Group of 100 Devotees of Koyasan and Kumano


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Chief priest of Jison-in Temple, special head temple of Koyasan Shingon Buddhism

Seiho Annen


I am the chief priest of Jison-in Temple, a World Heritage. I was born on the westernmost edge of Toyama city, where you can worship the sun as it rises from the peaks of Tateyama in the east. I graduated from Koyasan University. I became the son-in-law of the former chief priest of the temple, who was also from Toyama. I am a member of Kudoyama Town Cultural Asset Preservation Council.
Construction is limited at the temple because its grounds are part of a World Heritage core zone. One of the three times the cypress bark shingles on the roof of the Mirokudo, an Important Cultural Property, were replaced in the 21st year of my tenor, the project lasted several years because no piles could be driven to support a temporary roof. The project included completely dismantling and repairing the temple’s two-story tahoto-style pagoda, a prefecture-designated Cultural Property, and repairing the tile roof of the Daishido. During the project, a typhoon struck the area. From earthquakes to theft, there is no shortage of causes for concern, but my mission is to safeguard the temple’s cultural properties.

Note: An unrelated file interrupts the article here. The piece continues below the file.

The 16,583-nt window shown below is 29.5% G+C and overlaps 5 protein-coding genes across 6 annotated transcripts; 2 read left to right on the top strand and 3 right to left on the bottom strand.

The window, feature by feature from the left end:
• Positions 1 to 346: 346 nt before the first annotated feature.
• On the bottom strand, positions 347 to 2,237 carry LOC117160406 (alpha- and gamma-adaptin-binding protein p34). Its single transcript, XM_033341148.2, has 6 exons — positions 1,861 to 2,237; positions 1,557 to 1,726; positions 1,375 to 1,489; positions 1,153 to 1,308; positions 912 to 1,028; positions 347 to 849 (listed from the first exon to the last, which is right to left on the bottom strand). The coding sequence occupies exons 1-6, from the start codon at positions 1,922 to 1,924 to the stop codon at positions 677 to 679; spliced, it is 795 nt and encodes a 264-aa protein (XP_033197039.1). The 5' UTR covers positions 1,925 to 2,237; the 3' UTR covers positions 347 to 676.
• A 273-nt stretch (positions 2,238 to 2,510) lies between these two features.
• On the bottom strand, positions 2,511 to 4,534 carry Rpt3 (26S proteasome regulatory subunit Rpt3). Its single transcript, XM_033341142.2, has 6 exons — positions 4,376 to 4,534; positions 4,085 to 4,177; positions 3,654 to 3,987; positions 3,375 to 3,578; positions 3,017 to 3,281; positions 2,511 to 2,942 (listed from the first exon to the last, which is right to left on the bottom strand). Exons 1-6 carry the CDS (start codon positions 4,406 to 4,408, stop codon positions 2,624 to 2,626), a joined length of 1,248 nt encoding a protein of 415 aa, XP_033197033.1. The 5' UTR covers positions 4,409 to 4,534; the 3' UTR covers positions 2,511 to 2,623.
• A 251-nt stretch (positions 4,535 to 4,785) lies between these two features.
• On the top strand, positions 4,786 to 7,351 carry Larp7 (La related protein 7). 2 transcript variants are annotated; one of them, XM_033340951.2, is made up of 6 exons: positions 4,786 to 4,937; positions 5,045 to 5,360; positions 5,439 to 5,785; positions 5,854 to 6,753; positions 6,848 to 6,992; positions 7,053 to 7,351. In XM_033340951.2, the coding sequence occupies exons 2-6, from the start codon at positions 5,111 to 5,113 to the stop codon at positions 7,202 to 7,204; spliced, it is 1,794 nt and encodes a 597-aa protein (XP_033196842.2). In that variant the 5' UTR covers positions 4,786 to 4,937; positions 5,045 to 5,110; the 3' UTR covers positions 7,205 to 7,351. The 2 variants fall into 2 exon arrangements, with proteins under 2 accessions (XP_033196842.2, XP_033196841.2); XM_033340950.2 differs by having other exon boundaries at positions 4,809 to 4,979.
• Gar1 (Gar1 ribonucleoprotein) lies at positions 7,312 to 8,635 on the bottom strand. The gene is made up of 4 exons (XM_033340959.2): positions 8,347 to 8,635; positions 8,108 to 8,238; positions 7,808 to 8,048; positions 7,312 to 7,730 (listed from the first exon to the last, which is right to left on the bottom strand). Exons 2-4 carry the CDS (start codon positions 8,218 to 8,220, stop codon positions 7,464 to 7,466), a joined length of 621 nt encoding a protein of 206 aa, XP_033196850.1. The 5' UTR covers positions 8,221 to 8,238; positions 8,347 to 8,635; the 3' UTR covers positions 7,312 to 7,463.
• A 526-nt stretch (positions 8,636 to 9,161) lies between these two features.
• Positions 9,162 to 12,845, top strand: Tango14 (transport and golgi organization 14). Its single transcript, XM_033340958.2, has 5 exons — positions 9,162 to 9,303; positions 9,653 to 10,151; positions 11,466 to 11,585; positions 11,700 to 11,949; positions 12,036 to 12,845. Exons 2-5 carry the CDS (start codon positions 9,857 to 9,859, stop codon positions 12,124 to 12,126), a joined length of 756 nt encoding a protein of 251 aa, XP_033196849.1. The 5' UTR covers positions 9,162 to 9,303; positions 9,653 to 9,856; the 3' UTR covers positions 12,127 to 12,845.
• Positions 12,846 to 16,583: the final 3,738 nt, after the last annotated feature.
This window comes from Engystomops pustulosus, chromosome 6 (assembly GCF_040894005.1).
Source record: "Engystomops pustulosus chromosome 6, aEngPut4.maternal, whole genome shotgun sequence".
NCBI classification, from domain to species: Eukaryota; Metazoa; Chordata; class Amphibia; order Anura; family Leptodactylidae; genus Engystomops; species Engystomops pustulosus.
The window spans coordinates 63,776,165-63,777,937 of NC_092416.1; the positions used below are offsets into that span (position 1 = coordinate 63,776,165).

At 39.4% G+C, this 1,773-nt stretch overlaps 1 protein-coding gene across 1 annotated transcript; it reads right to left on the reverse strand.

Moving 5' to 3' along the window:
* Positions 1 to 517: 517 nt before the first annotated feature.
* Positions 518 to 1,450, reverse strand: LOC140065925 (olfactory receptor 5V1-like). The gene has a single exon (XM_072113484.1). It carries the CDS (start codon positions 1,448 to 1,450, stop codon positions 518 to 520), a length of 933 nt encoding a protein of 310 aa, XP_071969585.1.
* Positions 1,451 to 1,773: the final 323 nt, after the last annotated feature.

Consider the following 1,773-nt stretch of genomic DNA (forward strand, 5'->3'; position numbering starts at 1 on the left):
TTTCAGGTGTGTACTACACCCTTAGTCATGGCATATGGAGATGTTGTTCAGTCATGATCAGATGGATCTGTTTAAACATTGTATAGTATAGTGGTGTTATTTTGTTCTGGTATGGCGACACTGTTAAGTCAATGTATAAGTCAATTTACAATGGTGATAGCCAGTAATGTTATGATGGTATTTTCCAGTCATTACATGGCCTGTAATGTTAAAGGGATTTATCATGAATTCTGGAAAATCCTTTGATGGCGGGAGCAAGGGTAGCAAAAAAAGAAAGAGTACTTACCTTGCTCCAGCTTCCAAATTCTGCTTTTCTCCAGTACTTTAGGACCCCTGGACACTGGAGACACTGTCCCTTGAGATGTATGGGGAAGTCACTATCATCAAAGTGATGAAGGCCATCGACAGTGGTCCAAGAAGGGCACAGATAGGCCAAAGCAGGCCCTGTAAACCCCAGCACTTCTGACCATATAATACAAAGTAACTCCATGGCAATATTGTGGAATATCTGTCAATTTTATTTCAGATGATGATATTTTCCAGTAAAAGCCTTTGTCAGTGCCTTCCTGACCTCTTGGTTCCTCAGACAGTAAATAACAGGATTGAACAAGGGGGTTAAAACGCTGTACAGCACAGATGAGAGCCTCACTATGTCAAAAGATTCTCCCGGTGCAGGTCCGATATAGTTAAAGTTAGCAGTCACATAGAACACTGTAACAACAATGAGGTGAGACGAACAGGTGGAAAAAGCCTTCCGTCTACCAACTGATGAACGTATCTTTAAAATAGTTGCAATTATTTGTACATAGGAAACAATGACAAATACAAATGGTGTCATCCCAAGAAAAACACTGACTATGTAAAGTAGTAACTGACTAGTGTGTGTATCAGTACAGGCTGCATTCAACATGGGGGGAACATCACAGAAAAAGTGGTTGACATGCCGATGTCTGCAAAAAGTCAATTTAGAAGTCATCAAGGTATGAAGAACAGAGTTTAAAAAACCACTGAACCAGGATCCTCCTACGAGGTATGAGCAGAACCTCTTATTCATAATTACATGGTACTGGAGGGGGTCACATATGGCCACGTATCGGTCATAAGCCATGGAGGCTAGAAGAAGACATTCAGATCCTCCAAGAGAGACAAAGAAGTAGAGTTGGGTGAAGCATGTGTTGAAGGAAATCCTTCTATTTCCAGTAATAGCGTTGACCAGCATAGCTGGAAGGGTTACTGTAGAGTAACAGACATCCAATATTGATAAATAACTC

Impressions of climbing Koyasan Choishi-michi Prigrimage Route, a World Heritage

I’m the chief priest of the temple that lies at the beginning of the Choishimichi Road, the pilgrimage route to Koyasan.
When the route became a World Heritage, I once again climbed the road, which stretches for 24 kilometers. On the road there are a series of 2-meter-high stupas known as Cho-ishi Stone. These stones are engraved with the name of the Buddha and a number marking the distance traveled. They let you count down the distance to Koyasan and in doing so afford peace of mind to people climbing the road.
The route starts with a gradual climb before steepening after 1.3 kilometers. Then it flattens out, and you pass under the Dai-mon Gate and arrive at the last steep section, which is known as Munatsuki-haccho. Then it’s a downhill the rest of the way. I believe that by walking this road, you can experience mercy in the surrounding nature.
During fall, red and yellow persimmons, ginkgo trees, and maple trees form vistas on your left and right, while a pilgrimage route of ancient cypress and Japanese cedar awaits you on top of the mountain. There are also tombs, said to number in the hundreds of thousands and to include the resting places of famous daimyo feudal lords. I feel like it has crystallized Japanese history. The route is so appealing that some people have climbed it more than 108 times.

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